Administrative Exemption

The administrative exemption is one of the most common bases on which employers claim that their workers are exempt from the minimum wage and overtime protections guaranteed by the federal Fair Labor Standards Act (FLSA).

The administrative employee exemption applies to administrative workers who meet certain qualifications, or tests, concerning their job duties and compensation. There are three tests under the FLSA for exempt status, and an employee must meet the requirements of each test to qualify as exempt.

The three tests are:

    1. The salary level test
      An exempt administrative employee must earn at least $23,660 per year, or $455 per week.
    2. The salary basis test
      An exempt administrative employee’s base salary may not change depending on hours worked or quality of work.
    3. The job duties test
      An exempt administrative employee’s primary role must involve the exercise of independent judgment in the completion of office or non-manual work.

Administrative employees may work in a variety of disciplines including tax, budgeting, auditing, insurance, human resources, advising, consulting, quality assurance, compliance, advertising, marketing, public relations, technology services, database administration, and more.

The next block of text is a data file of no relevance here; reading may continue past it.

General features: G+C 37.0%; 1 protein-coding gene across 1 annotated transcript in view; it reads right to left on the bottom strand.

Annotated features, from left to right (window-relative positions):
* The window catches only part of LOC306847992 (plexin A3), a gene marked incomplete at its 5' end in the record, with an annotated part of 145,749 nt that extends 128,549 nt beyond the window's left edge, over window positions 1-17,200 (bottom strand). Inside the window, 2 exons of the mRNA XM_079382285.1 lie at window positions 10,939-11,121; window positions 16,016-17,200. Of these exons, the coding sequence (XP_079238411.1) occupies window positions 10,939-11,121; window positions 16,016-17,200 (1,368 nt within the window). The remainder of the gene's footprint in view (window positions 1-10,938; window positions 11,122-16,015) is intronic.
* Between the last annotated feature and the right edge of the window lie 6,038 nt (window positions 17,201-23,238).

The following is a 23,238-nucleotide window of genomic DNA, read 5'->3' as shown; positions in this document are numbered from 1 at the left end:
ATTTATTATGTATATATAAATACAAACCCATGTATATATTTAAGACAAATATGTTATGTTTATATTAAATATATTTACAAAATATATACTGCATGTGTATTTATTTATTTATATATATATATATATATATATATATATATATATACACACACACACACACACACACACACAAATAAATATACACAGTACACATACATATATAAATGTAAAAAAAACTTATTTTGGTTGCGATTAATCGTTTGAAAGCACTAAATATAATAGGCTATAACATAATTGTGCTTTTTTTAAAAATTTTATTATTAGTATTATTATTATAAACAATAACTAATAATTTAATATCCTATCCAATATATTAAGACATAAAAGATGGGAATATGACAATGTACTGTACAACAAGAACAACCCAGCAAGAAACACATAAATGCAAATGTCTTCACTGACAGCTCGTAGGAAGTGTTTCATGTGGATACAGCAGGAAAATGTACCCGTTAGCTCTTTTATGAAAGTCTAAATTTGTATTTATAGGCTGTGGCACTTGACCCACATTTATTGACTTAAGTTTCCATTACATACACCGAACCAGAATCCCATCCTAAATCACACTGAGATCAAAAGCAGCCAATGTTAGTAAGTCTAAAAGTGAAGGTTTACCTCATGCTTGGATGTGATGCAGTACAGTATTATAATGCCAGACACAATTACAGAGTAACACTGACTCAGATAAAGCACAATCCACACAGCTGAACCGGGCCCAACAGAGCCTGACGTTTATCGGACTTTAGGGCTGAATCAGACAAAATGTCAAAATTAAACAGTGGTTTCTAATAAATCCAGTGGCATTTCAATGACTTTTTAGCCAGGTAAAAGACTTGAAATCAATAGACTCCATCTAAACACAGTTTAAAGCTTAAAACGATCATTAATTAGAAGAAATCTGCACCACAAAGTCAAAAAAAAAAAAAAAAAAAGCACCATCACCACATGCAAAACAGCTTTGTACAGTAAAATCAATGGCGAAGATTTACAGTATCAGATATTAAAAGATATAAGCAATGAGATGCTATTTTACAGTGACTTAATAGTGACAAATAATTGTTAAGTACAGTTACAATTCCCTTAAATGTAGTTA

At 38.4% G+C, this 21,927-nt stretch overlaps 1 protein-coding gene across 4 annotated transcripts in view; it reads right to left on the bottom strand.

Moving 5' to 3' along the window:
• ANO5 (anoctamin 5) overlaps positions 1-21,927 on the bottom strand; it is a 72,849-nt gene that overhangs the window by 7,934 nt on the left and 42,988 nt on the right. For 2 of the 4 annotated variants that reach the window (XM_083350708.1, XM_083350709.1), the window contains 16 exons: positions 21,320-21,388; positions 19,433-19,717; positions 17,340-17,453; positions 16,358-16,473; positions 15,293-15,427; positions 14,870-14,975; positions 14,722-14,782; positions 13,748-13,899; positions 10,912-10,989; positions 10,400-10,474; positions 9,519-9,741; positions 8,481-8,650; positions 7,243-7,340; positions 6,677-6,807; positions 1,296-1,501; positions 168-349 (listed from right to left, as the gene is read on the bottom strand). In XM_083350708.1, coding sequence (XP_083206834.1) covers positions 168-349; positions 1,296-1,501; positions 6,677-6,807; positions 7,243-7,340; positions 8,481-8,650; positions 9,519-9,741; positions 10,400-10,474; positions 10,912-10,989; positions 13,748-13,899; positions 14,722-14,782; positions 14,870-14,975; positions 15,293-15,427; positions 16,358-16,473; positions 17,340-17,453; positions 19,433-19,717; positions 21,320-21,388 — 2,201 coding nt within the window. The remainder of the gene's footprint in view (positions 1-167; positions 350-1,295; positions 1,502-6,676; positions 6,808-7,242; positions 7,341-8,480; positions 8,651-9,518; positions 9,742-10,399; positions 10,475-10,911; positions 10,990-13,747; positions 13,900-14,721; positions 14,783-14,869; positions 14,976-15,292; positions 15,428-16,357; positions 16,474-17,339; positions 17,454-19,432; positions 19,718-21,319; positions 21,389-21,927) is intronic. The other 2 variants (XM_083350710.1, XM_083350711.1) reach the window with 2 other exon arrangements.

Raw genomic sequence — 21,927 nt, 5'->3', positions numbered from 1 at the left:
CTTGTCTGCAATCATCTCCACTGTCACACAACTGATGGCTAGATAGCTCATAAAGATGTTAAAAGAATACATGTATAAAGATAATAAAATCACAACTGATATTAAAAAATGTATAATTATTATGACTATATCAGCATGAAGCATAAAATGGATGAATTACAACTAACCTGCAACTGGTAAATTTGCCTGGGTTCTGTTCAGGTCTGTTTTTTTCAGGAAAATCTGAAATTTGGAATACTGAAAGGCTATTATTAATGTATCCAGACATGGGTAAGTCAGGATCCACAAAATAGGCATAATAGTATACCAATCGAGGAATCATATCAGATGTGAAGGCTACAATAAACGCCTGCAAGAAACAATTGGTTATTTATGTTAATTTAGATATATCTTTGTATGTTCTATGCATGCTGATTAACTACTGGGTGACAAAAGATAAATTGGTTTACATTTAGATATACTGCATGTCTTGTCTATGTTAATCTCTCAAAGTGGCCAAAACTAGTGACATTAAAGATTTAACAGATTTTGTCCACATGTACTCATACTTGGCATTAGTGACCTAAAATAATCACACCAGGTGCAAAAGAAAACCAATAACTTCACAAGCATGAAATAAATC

Improperly classifying administrative employees as exempt is a violation of both federal and state labor law. Administrative employees who have been improperly classified may be entitled to back wages, overtime pay, and other damages dating back up to several years of employment.

Are You Classified Correctly?

If you believe you’ve been intentionally or inadvertently improperly classified under the administrative exemption, you may be eligible to file a wage claim to recover your damages.

Understand your rights as a worker. Call toll-free (800) 254-9493 or fill out the form to speak with an employment attorney about your potential wage claims. All consultations are free and confidential.


We Get Results for Employees

Acosta $9.9 million for unpaid overtime and business expenses
Spansion $8.5 million for employees laid off without proper notice
Masco Backpay for workers who were misclassified
Fleetwood Backpay for employees laid off without proper notice
Cosmo $1 million for merchandisers who were not compensated for off-the-clock work
First Franklin Backpay for workers who were not paid overtime

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